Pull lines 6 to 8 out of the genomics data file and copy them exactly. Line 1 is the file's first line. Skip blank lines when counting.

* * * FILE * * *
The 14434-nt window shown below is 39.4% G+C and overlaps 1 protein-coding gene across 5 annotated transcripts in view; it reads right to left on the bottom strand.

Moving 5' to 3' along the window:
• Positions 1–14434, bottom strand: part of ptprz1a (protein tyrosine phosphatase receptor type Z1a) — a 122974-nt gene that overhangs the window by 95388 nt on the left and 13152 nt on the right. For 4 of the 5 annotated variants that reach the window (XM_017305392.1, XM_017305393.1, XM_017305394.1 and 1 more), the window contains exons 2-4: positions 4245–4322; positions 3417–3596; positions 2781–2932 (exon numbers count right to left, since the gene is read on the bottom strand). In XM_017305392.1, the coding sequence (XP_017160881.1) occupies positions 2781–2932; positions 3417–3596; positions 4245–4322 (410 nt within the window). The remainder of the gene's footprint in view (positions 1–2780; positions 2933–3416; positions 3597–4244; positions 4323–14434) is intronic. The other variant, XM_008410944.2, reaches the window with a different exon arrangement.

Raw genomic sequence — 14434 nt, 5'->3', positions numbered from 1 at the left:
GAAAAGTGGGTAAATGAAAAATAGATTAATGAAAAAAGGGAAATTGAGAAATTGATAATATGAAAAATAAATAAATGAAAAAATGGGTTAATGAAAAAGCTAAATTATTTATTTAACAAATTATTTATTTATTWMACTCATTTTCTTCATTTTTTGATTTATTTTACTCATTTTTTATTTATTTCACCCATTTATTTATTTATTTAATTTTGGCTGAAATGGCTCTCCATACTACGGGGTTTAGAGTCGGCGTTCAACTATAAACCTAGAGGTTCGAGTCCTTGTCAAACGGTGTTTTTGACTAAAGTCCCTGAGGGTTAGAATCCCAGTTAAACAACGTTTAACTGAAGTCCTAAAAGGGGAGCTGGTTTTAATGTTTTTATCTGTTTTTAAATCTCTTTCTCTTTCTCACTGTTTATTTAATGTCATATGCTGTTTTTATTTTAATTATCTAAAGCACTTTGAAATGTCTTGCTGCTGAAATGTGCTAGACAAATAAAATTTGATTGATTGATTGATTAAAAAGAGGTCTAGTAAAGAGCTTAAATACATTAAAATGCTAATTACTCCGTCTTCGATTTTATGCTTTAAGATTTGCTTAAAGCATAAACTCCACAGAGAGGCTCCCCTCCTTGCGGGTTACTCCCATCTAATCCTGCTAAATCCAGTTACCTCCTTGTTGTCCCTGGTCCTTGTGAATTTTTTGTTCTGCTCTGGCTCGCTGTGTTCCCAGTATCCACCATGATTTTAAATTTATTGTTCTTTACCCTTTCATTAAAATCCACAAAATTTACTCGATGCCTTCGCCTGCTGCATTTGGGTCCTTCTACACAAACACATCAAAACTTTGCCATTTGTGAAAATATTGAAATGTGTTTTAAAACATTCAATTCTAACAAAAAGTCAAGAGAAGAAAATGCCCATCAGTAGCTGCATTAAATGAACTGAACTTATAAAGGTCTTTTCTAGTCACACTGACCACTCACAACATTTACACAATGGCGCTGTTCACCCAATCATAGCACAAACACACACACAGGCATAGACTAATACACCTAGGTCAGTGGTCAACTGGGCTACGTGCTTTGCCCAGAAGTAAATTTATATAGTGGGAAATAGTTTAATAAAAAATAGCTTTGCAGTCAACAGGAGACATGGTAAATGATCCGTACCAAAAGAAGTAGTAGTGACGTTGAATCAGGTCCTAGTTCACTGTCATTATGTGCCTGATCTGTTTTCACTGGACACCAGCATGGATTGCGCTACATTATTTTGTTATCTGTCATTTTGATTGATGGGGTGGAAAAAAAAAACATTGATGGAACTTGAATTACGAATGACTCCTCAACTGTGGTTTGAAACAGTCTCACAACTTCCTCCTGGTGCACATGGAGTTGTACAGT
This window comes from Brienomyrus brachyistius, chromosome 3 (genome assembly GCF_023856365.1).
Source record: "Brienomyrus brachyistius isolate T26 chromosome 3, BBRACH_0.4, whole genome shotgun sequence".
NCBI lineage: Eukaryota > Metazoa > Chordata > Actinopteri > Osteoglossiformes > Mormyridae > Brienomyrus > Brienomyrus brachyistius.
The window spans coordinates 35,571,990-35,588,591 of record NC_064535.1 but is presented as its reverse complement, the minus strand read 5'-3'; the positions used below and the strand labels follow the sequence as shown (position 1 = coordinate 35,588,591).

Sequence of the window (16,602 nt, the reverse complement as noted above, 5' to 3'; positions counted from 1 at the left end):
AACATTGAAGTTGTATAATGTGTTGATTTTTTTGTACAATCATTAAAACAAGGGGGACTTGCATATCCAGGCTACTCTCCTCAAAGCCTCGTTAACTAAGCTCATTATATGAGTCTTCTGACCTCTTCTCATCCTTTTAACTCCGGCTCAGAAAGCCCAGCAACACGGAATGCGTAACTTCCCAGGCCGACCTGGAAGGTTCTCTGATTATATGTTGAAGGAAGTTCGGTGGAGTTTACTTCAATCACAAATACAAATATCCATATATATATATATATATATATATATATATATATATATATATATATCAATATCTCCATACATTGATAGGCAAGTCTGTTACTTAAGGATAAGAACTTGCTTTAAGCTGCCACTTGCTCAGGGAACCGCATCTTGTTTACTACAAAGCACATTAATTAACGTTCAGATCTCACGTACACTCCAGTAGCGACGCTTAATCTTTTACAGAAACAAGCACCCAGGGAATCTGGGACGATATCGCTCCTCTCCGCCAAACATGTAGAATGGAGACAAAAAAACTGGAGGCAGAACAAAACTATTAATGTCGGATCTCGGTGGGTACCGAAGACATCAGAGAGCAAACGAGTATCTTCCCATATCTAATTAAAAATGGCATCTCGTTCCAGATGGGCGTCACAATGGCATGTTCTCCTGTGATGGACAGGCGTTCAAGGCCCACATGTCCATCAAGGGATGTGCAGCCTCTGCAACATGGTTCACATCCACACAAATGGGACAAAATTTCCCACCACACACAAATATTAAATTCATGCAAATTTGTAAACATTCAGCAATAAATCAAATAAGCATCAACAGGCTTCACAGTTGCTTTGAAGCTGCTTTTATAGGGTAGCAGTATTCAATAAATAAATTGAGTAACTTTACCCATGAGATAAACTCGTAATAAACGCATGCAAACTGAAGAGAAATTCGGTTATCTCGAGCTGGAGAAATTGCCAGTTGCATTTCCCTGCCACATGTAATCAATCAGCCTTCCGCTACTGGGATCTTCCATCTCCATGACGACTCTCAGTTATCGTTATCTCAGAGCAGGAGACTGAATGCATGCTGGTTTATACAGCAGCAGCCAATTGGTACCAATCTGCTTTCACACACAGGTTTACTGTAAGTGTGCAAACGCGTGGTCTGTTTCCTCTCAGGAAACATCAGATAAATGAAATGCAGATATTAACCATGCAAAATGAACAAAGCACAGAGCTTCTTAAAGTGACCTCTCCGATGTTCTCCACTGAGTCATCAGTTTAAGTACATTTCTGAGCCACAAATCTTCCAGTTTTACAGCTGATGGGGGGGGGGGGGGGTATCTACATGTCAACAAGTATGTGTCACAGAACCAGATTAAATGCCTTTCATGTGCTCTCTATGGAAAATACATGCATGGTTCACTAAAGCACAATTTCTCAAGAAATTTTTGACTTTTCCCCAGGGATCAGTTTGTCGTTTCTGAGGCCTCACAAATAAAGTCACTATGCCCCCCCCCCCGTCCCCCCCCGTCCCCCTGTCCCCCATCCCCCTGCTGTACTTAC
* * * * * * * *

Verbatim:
This window comes from Brienomyrus brachyistius, chromosome 3 (genome assembly GCF_023856365.1).
Source record: "Brienomyrus brachyistius isolate T26 chromosome 3, BBRACH_0.4, whole genome shotgun sequence".
NCBI lineage: Eukaryota > Metazoa > Chordata > Actinopteri > Osteoglossiformes > Mormyridae > Brienomyrus > Brienomyrus brachyistius.